It's been three months and twelve days and I sent out 49 resumes. I know that doesn't sound like a lot considering it is 100 days...but I am being selective on where I apply....if I get a call, I want to be sure I like what the job entails. Interview #3 (not counting the two informative ones) makes it 16% rate of call back. I need to get that number up a little bit.
I received an email stating that a company wanted me to come in for an interview in two days, here is the time slot, please respond back with what hour would be best. I was a little surprised that I got an email and not a phone call...but I pushed that aside and responded with my preferred time frame.
The following day I did some research on the company, made a few new index cards with questions and reread the job description over and over again. Honestly, this job wasn't one of my favorites....which is why I am selective. But after I kept reading and thinking about it, the company might not be my favorite, but the job itself would be good for me.
We had this polar vortex and snow, so on the day of the interview, I kept hoping the interview would be rescheduled. It was not. Originally I planed to wear a skirt suit, but decided that wouldn't be good, I was not sure how far I'd have to walk to the office since it was downtown. Thankfully I purchased a pant suit at the thrift store two weeks earlier and dug out my winter coat that I had my parents ship to me. Still it was an interview, I felt high heels were still required, but I guess I could have gotten away with dressy black boots under the pants, as long as there was a heel.
I am not used to driving in the snow, so I left 2 hours early to go 12 miles. The roads were not great, but they were not horrendous either. A lot of people were out and about. I find street parking at a 2 hour meter, pay for an hour and get back in my freezing car for an hour and reviewed my index cards. I'll be honest, I did not prepare as long as I would have liked for this interview, but I knew my basic examples and responses. After the hour, I put in two hours worth of quarters and headed for the building. I still had 30 minutes, but I needed to pee. I found a bathroom then took a seat in the lobby.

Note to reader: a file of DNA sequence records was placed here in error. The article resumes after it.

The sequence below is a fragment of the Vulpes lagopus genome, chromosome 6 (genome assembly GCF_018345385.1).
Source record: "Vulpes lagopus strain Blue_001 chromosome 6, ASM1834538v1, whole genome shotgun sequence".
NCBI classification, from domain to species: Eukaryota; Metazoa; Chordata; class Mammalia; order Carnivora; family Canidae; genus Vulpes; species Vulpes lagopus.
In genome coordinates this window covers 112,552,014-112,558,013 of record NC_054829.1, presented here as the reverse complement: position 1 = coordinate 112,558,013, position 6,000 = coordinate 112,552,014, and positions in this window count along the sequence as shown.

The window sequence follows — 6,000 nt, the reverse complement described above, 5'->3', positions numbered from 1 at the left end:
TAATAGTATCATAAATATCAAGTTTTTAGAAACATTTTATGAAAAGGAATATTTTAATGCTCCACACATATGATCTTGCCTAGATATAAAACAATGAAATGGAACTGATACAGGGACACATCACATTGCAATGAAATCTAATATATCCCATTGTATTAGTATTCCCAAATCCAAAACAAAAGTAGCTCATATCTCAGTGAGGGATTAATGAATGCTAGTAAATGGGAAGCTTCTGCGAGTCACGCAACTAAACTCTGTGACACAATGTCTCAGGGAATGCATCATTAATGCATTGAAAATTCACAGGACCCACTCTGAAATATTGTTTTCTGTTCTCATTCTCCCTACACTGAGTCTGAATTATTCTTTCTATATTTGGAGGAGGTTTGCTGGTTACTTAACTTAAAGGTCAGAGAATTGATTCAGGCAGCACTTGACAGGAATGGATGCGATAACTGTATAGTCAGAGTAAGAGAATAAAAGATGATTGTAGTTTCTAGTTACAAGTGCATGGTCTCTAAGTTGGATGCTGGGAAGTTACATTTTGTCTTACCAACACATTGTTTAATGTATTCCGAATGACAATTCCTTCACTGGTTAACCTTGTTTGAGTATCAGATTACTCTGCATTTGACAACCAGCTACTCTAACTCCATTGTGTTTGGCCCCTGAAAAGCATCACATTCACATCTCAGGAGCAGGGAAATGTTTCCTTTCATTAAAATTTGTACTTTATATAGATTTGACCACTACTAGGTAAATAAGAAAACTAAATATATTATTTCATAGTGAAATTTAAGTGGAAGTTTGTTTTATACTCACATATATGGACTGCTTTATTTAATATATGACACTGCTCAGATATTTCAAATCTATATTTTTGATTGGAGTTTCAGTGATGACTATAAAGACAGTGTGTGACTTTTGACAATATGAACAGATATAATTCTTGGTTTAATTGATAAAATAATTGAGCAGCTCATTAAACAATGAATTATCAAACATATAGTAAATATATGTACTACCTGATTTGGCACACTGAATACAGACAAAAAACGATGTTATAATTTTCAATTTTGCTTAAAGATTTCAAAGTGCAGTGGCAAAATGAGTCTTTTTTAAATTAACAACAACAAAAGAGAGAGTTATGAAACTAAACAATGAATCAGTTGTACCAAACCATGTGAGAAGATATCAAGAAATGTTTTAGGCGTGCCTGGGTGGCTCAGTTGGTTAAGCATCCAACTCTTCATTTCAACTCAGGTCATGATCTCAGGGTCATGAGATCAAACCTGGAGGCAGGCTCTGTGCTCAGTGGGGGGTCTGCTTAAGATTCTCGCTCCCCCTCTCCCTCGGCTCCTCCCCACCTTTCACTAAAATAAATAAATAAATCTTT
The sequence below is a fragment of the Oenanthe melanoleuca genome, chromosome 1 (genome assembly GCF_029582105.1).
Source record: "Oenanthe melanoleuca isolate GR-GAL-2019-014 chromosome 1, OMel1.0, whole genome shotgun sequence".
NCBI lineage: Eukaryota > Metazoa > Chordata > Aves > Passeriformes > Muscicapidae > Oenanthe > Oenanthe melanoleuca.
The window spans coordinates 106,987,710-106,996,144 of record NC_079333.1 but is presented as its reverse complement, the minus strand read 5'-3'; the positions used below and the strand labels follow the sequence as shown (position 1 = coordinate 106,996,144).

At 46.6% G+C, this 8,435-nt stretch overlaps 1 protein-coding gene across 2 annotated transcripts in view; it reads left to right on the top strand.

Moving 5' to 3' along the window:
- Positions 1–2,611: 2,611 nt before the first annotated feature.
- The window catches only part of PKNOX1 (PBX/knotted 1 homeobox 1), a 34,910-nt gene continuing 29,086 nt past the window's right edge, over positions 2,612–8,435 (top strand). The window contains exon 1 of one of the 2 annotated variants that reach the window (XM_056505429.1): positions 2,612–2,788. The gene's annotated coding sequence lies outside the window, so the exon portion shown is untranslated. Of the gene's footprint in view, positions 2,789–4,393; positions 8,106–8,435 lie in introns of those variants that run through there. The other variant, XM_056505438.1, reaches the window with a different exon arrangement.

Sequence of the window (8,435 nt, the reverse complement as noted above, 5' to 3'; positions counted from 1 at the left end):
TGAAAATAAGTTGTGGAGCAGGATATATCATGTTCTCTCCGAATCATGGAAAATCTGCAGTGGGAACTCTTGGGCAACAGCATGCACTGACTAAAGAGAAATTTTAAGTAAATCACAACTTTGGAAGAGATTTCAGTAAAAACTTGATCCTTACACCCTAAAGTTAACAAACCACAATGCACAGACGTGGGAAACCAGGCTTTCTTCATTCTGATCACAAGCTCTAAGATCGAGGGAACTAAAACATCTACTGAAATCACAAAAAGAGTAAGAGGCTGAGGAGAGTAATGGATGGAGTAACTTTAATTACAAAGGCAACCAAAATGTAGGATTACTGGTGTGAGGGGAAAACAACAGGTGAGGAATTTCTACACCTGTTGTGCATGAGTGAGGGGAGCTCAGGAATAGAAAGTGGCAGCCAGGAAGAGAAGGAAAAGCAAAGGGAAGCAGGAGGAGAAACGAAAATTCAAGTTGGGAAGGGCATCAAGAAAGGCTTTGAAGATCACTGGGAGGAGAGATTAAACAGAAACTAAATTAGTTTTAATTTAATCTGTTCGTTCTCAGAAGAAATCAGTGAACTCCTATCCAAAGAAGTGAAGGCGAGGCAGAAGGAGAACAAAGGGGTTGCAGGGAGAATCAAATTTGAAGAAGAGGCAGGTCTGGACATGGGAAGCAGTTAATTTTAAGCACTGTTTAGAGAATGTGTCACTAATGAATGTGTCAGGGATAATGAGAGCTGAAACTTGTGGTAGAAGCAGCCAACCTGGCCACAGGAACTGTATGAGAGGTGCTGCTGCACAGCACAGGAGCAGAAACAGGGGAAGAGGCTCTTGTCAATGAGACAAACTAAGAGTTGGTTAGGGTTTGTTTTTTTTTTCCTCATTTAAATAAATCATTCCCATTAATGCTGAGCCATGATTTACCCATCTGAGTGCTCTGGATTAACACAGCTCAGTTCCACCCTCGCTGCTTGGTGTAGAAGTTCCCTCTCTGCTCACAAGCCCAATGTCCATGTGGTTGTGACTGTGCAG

I headed up to the office and met with my interviewer, the second interviewer was unable to attend. She briefly told me about the history of the organization and her position and the position for which I was there. Then she went through pre-made 10 questions about how I do work. I had to respond with my answer and then provide an example. For the most part, I didn't hesitate. But there was one question that I really needed to think and eventually came up with something.
But it got me thinking...in my work career, let's span that to about 15 years, how I am supposed to recall something that was so long ago? The example from above was from 5 years ago - but I couldn't remember all the details. So what, not only do I need to track my work for what will be put on a resume, but I will have to start to write down projects, work, and examples of all things in between. And with each job being a little different, we are talking about having a pretty big range of scenarios and examples.
So after her 10 questions, it was my turn to ask questions. I opened my portfolio where I had my questions written and selected a handful that was not yet answered. We then had a bit of a conversation with other questions and information and my turn to tell her something about me that we didn't discuss. That threw me off...so I stated something about my work that was in the job description but that we did not answer. Then when I thought about that, we really didn't touch upon any of the job description duties. Those ten questions were more general - missing deadlines, prioritizing work, taking initiative, etc.; they were relatively easy and straightforward.
At the end she told me about her process and her need to work fast. She was finishing up the interviews this week and would have an answer by Friday who would make it to round two where we would discuss the duties of the job. I thanked her for her time and 58 minutes later I was walking out of the office; fairly confident I'd at least make it to round two.
When I got back to my temporary home, I shoveled the snow again, ate an early dinner and started to work on my thank you. But I wasn't loving it, so I didn't send it until the next morning after I tweaked it some more. I figured it was still within 24 hours, hopefully that would be OK.
Update: I was not called for round two of interview process, but the lady did email a nice email stating that she could tell I was smart and efficient and since I was new, if I needed a reference she would be happy to do that for me, but she went for someone who had more experience (even though she had low expectations for the job!). She also gave me a lead to look into, which I thought was very nice of her.